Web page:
An ill Matthew Yglesias confesses he doesn’t know how exactly the U.S. ought to conduct itself with respect to Pakistan. Bradford Plumer has a nice summary of the problem (click through for the hyperlinks):
Most policymakers and pundits don’t seem to know how to deal with Pakistan. (I certainly don’t.) On the one hand, the United States wants Musharraf to be more aggressive about hunting down Al Qaeda operatives in North Waziristan. On the other hand, moving too aggressively against that part of the country might cause Musharraf’s government to collapse, in which case radical Islamists could seize power–and with it, control of Pakistan’s nuclear arsenal. Scary stuff.
Plumer then wonders:
At any rate, I’m curious to know what sort of safeguards Pakistan has in place to prevent its nukes from falling in the wrong hands, should, say, Taliban sympathizers in the intelligence services stage a coup (or whatever). The reporting on this front appears patchy. In 2004, Graham Allison warned that the security measures were still much too flimsy, and wanted the United States and China to do a thorough review of Pakistan’s nuclear stockpile, in order to help Musharraf set up proper controls. That would involve a lot of delicate diplomacy–especially since Pakistan is understandably reluctant to open its arsenal up to outside inspection–but it doesn’t seem completely undoable.
So what’s actually being done? A Congressional Research Service report in 2005 noted that the United States was offering some assistance, but mostly to “focus on helping secure nuclear materials and providing employment for personnel, rather than on security of nuclear weapons.” See also here. And last August, Pakistan declared that it had set up a “tri-command nuclear force,” but it’s not clear whether that would safeguard the weapons in the event of a coup. (In any case, the country’s past assurances on this score have been fairly suspect.) Those seem to be the main media stories of late. Who knows, perhaps the administration really is doing all it can here, but I’d sort of like to see a closer investigation.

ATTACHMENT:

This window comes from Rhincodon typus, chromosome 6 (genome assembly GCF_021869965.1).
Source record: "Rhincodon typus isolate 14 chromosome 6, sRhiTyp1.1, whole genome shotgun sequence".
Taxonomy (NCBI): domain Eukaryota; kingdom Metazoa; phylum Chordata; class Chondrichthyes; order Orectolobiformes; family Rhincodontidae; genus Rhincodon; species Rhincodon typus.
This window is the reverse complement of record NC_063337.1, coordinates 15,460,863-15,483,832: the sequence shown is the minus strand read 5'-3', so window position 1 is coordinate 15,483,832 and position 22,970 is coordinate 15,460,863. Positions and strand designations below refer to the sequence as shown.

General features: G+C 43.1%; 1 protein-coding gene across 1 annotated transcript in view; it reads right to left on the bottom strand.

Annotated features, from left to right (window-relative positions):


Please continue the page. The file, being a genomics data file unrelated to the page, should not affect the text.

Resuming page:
There’s also the possibility of war with rival-nuclear-power-India to worry about. As for solutions, I too am stumped by the larger problem of how to deal with a nuclear power struggling with militants, rogue intelligence services, and hostilities with a nuclear neighbour. My modest suggestion of the day is that if I were in charge of U.S. foreign policy, I would have made a resolution of the Kashmir dispute a very high priority around 2002 (when things got very heated for a while between India and Pakistan), if I hadn’t already.
Obviously Kashmir is a tricky issue, but it’s not an impossible one. Constructive and careful intervention by an outside party might well make real progress on the issue, perhaps even leading to a solution that most of the parties could live with. This would be valuable for two reasons. First, one thing people are always forgetting is just how radicalizing the issue of Kashmir is within Pakistan. If you care about the issue of Islamic radicals in Pakistan – and you really ought to care – then you should be very interested in steps that might remove a major cause around which militants in the country have tended to rally. Second, obviously, a resolution of (or even progress on) the Kashmir dispute would significantly reduce the probability of a nuclear exchange on the subcontinent, an exchange that would be disastrous for the entire world’s environment and leave millions dead and dying.
Anyway, all this is just to say that I’ve spent the last few years wondering why this isn’t a very big priority for people whose opinions matter.